The reason you would go through all of this trouble is that the recorded sonic environment should sound very realistic—like you were sitting on the front porch with me. The downside is that it might sound weird on stereo speakers, but is anyone listening to this newsletter through a stereo? (Which would actually be awesome…?!) Whatever: plug in your headphones (or connect via Bluetooth, if you must), listen to that minute of audio, and let me know what you think.


Can Humans Make Ambient Music?

Speaking of immersive audio, I am always on the lookout for distraction-free background music. In the last few years, a handful of online services have sprung up offering “generative music,” which is music that is made by computer programming. It’s music as code, with the software engineer as composer. Because of its algorithmic nature, this music can often play for hours and hours (maybe forever!) without repeating itself. In fact, one of these algorithms just signed a major label record deal. I recently tried and enjoyed brain.fm, but I didn't want another subscription service in my life. Then I found generative.fm, which is the same idea but free and open source.

Alex Bainter, generative.fm’s creator, is unsurprisingly a disciple and advocate for generative music as a technique. But in this Medium post, he makes an interesting observation: Brian Eno, widely heralded as the godfather of ambient music, made all of his ambient albums using generative systems. And furthermore, Eno considers the album format a necessary but ultimately incomplete record of his generative process. Here's the key quote:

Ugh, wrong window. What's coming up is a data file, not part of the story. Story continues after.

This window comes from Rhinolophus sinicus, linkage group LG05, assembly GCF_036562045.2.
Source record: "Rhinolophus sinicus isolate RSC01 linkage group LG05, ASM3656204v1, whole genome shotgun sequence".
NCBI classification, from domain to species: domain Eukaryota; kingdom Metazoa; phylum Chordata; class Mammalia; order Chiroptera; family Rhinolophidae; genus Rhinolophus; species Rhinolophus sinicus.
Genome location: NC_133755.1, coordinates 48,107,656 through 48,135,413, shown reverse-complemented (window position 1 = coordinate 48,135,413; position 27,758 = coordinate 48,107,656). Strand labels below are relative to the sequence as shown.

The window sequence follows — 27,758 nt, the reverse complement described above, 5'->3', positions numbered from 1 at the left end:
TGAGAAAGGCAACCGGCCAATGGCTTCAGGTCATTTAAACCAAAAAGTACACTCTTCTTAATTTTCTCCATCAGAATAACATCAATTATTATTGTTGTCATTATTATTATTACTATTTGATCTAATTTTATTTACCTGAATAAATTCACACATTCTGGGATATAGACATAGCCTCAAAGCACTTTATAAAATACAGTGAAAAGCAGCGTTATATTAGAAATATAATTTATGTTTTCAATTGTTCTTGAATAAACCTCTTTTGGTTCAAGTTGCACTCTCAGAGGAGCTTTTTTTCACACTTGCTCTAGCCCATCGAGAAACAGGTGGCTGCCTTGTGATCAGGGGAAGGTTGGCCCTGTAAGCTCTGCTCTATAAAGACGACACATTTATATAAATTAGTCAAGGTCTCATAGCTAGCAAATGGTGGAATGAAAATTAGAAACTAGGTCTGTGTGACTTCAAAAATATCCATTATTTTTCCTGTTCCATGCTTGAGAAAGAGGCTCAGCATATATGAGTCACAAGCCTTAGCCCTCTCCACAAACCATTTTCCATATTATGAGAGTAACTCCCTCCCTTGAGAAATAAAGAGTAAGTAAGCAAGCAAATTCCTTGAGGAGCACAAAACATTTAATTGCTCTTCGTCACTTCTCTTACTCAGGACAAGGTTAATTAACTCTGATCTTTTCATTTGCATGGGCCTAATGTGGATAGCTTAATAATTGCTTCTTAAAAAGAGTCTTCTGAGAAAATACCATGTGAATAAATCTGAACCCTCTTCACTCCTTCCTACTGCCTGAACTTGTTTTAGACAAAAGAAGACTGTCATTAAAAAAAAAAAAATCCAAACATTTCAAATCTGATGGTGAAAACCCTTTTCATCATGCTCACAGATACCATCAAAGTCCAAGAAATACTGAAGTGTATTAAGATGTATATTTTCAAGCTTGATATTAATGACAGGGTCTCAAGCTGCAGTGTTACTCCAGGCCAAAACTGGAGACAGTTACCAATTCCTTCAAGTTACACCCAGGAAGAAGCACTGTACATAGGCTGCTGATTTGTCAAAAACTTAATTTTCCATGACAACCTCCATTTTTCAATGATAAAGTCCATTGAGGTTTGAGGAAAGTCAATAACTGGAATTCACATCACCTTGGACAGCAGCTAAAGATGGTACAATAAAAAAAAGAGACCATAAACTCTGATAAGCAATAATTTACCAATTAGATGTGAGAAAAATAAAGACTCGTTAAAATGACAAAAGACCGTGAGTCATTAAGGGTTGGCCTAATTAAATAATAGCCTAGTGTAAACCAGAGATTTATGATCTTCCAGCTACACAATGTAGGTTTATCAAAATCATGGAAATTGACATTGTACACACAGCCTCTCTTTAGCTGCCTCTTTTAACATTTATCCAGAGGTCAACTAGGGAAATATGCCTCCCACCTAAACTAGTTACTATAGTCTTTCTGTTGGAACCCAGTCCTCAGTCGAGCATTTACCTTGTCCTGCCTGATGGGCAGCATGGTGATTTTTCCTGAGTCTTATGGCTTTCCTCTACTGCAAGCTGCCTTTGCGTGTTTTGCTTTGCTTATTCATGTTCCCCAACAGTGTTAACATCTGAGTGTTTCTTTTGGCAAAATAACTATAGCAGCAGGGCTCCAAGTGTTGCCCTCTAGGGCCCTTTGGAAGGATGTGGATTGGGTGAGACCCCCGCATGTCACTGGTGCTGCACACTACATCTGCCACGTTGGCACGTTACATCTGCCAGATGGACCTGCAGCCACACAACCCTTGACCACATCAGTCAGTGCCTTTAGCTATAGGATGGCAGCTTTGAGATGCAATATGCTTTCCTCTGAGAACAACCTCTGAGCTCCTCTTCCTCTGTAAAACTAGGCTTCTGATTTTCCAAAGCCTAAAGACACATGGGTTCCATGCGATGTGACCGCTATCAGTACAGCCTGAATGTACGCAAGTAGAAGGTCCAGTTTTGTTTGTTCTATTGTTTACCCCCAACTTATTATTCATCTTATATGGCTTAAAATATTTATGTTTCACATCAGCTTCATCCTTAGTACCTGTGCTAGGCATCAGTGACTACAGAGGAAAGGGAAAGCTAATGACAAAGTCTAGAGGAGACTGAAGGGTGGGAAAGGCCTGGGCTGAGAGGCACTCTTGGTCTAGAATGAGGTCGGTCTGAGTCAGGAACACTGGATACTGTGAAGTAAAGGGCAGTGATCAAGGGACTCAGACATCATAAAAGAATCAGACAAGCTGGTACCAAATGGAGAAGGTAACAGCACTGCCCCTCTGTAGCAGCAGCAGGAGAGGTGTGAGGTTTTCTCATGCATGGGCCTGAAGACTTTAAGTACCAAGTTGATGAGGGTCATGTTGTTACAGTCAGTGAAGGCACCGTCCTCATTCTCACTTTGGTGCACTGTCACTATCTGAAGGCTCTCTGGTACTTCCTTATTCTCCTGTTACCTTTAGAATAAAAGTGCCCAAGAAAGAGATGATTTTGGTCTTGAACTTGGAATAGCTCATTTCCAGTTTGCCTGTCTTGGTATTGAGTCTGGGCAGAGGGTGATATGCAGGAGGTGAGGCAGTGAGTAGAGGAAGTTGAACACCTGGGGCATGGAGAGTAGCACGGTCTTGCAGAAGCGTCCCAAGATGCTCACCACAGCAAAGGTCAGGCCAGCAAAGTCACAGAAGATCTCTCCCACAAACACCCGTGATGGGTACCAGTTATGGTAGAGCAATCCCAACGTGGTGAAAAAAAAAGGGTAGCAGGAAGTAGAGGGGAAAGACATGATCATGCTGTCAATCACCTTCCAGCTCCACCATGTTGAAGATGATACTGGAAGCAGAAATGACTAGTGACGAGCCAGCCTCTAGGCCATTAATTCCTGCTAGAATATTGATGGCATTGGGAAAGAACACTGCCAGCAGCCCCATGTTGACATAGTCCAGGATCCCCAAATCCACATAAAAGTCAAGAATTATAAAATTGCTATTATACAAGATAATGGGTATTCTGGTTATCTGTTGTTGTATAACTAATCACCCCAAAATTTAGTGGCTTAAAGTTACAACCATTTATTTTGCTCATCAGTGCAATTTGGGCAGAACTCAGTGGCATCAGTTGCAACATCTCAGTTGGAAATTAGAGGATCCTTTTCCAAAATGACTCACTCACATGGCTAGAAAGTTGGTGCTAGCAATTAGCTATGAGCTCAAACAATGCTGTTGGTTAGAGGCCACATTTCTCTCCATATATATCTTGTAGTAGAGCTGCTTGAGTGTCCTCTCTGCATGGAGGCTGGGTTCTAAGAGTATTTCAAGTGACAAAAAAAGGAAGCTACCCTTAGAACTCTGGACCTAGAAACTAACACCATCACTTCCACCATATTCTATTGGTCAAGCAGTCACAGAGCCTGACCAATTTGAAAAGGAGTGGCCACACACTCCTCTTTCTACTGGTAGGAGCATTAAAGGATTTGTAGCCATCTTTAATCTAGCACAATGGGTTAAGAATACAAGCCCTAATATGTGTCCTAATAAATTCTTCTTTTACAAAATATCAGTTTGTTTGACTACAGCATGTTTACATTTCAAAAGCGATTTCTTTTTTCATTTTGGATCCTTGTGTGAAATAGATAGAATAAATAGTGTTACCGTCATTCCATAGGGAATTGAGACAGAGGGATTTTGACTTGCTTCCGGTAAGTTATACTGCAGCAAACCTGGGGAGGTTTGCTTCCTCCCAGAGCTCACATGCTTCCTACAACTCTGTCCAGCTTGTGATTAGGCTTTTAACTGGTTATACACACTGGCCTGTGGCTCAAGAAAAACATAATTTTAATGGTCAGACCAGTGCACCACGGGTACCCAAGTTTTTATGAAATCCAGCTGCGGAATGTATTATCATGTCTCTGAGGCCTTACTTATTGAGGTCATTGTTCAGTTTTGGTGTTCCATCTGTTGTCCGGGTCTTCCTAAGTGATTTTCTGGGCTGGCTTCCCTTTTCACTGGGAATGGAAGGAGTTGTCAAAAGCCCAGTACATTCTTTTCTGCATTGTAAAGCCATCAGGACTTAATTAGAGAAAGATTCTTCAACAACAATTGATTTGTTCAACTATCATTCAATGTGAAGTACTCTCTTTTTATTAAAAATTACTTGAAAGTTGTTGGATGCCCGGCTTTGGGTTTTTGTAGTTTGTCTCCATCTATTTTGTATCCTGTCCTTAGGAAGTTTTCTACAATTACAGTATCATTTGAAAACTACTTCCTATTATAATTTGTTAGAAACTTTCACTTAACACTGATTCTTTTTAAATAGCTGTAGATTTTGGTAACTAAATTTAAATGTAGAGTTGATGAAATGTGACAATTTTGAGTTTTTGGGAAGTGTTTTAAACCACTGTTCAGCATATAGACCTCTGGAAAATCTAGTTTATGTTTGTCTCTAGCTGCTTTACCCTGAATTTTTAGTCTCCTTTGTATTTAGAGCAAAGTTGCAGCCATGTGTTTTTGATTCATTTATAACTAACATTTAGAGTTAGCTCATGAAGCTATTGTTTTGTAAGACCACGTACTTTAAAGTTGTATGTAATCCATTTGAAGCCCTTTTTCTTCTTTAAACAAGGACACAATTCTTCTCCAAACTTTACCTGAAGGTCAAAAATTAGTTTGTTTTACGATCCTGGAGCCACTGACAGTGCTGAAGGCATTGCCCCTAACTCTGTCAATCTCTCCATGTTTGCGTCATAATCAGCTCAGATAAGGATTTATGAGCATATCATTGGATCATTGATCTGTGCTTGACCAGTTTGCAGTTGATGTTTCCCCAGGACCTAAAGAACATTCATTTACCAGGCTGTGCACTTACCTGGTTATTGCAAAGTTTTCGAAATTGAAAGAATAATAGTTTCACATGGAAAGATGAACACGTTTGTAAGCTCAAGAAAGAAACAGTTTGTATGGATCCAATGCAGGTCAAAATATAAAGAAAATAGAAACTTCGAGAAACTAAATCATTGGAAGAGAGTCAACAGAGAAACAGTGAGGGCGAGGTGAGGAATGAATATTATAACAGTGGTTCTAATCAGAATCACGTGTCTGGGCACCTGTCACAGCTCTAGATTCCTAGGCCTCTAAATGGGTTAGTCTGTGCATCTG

My records, however, were always recordings of the output of one or another of these [generative] systems: though it could produce original music forever, what went on the record was a 30-minute section of its output, which would then be identical each time you played it. However, what I always wanted to do was to sell the system itself, so that a listener would know that the music was always unique.

— Brian Eno, “Generative Music,” in A Year With Swollen Appendices

Now, the idea that albums are an incomplete record of certain sonic experiences is actually not uncommon among experimental composers; I need to re-read this book, but as I recall that is the basic premise of Records Ruin the Landscape. However, the larger idea is that we’ve had the very definition of ambient music wrong the whole time. I thought many composers—even me!—could “make” ambient music at our keyboards (both kinds). But perhaps true ambient music can only be made by evolving sonic processes programmed by people but only “performed” by systems.